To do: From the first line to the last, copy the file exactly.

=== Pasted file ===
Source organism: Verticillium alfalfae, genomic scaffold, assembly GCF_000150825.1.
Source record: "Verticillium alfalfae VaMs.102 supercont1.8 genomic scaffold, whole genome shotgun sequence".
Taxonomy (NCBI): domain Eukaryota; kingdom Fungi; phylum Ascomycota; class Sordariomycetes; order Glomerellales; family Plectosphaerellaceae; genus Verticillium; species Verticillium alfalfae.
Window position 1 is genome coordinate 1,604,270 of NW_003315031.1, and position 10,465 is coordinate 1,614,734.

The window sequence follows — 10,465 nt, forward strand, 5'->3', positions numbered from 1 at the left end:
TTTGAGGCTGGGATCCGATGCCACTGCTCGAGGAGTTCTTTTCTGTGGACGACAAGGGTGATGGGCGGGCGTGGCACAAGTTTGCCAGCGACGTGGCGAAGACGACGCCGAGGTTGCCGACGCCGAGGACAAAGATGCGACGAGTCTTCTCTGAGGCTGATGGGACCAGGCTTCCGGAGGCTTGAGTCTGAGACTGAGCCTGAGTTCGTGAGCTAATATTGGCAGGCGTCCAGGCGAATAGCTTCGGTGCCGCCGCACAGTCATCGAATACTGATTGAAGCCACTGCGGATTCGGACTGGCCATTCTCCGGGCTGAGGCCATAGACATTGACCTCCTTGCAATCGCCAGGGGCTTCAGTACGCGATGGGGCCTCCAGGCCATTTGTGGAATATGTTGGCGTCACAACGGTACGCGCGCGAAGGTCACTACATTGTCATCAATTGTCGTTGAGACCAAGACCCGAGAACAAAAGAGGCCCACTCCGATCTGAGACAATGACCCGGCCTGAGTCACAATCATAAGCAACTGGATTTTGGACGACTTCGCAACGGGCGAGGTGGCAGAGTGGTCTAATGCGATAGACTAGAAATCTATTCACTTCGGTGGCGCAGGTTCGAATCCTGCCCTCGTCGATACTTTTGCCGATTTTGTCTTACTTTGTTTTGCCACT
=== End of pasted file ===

Source organism: Verticillium alfalfae, genomic scaffold, assembly GCF_000150825.1.
Source record: "Verticillium alfalfae VaMs.102 supercont1.8 genomic scaffold, whole genome shotgun sequence".
Taxonomy (NCBI): domain Eukaryota; kingdom Fungi; phylum Ascomycota; class Sordariomycetes; order Glomerellales; family Plectosphaerellaceae; genus Verticillium; species Verticillium alfalfae.
Window position 1 is genome coordinate 1,604,270 of NW_003315031.1, and position 10,465 is coordinate 1,614,734.

The window sequence follows — 10,465 nt, forward strand, 5'->3', positions numbered from 1 at the left end:
TTTGAGGCTGGGATCCGATGCCACTGCTCGAGGAGTTCTTTTCTGTGGACGACAAGGGTGATGGGCGGGCGTGGCACAAGTTTGCCAGCGACGTGGCGAAGACGACGCCGAGGTTGCCGACGCCGAGGACAAAGATGCGACGAGTCTTCTCTGAGGCTGATGGGACCAGGCTTCCGGAGGCTTGAGTCTGAGACTGAGCCTGAGTTCGTGAGCTAATATTGGCAGGCGTCCAGGCGAATAGCTTCGGTGCCGCCGCACAGTCATCGAATACTGATTGAAGCCACTGCGGATTCGGACTGGCCATTCTCCGGGCTGAGGCCATAGACATTGACCTCCTTGCAATCGCCAGGGGCTTCAGTACGCGATGGGGCCTCCAGGCCATTTGTGGAATATGTTGGCGTCACAACGGTACGCGCGCGAAGGTCACTACATTGTCATCAATTGTCGTTGAGACCAAGACCCGAGAACAAAAGAGGCCCACTCCGATCTGAGACAATGACCCGGCCTGAGTCACAATCATAAGCAACTGGATTTTGGACGACTTCGCAACGGGCGAGGTGGCAGAGTGGTCTAATGCGATAGACTAGAAATCTATTCACTTCGGTGGCGCAGGTTCGAATCCTGCCCTCGTCGATACTTTTGCCGATTTTGTCTTACTTTGTTTTGCCACT